The BC Green Party released its education platform today, promising billions of dollars focused on what it’s calling a Strategy for Lifelong Learning.
“In a world of rapid technological change, the old notion that with a high school or university degree, that you’ll have a job for life, that no longer applies,” said Andrew Weaver, BC Green Party leader and the only sitting Green MLA, at a press conference in Vancouver.
“If we are to ensure that all British Columbians have access to well-paying jobs, not for a short time, but for a lifetime, then we need an education system that is designed for the emerging economy.”
The party’s vision echoes the current BC Liberal government’s view of education as training for jobs in a future economy.
But unlike the Liberal government’s Skills for Jobs Blueprint that “re-engineered” secondary and post-secondary education and training to align funding with in-demand jobs, the Greens’ platform is less prescriptive.
Instead of starting at high school and ending in post-secondary, the Green plan starts with early childhood education and ends with on-the-job-training and adult basic education.
Pledged education investments over the next four years include:
- $4 billion for early childhood education and daycare plans which will be free for families earning under $80,000;
- $4 billion in additional funding for Kindergarten to Grade 12 and to make Adult Basic Education tuition-free;
- $40 million for on-the-job training and skills development;
- $10 million for needs-based post-secondary student grants and tax forgiveness for recent grads;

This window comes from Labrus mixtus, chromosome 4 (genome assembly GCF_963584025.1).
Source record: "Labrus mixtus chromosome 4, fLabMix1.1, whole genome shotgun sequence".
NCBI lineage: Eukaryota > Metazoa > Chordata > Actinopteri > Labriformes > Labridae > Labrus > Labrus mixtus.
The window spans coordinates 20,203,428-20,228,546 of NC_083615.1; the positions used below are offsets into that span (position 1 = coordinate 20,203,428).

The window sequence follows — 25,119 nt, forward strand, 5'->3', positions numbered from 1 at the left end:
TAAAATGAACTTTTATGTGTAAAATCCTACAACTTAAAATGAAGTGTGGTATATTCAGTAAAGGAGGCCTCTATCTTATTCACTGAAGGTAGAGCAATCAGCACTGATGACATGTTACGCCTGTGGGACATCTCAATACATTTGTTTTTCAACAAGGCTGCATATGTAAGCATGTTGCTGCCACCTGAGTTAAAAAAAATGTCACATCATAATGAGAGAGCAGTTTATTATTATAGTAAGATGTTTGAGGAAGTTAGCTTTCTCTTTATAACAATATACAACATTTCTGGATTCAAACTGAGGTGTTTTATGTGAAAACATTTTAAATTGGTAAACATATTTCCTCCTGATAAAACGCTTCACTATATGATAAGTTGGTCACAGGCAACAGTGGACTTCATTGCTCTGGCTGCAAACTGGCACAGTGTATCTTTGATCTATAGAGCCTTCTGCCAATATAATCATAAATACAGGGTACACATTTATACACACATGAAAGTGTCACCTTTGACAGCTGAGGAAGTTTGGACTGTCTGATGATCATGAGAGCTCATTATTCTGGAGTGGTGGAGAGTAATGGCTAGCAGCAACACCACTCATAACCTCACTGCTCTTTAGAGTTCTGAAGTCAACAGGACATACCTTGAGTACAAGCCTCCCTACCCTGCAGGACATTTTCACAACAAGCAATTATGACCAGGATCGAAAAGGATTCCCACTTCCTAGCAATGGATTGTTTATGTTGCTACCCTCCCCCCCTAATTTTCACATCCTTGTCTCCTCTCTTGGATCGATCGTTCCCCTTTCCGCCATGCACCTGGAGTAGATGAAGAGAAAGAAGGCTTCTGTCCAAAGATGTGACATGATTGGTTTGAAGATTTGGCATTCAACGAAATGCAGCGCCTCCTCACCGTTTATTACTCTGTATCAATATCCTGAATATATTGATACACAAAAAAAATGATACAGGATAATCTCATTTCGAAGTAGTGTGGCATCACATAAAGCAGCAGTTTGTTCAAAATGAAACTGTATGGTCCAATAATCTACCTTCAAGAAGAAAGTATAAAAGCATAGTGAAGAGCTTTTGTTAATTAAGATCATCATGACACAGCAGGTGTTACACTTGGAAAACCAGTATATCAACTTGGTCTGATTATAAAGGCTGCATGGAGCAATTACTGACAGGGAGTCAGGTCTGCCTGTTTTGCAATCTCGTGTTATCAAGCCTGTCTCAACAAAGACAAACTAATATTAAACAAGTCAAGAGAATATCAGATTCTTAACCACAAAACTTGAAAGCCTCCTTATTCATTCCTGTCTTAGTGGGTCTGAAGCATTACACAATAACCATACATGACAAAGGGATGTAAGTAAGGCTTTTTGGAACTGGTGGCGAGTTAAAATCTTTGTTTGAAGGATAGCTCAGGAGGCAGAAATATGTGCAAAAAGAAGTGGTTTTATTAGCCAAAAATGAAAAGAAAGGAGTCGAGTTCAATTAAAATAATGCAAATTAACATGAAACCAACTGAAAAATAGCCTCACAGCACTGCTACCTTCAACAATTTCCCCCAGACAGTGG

- $65 million for co-ops and job placements.
Although the platform goes into some detail on where new funding would come from, the Greens say a fully costed platform will be released later.
Absent from the platform is any investment in post-secondary operations funding or capital projects, including seismic upgrading and new schools for overcrowded districts like Coquitlam and Surrey.
Weaver said education capital and operating costs are separate.
“When you’re putting out a platform that balances the budget,” he said, “what’s critical is that you think about balancing the operating budget, which includes servicing any debt that you might take on to do the seismic upgradings.”
Weaver wouldn’t commit to finishing seismic work by government’s 2030 deadline as, “it would be me making up a date without having engaged with [stakeholders].”
Sizable investment in child care
The party pledges to spend $4.2 billion over four years on child care: free daycare for working parents with kids under three who earn less than $80,000; up to 25 hours of free early childhood education for three and four year-olds; and $500 a month for stay-at-home parents with a child under three. For families earning over $80,000 using the program, the cost will be covered by an increase in their annual taxes.
“Instead of getting a credit back, you’d owe a little bit more,” Weaver said.
The platform makes a business case for early childhood education, noting lifelong education and social benefits for children, as well as the greater return on investment as more parents return to work.
The funding will come from a combination of the $567 million government currently invests in several childcare programs, as well as unnamed federal funds and taxes paid by families earning over $80,000 annually who use the program.
Sharon Gregson, spokesperson for the BC $10-a-Day campaign for subsidized universal childcare, said she is pleased yet another provincial party is pledging to invest in early childhood education — the New Democratic Party has already come out in support of the $10-a-day plan.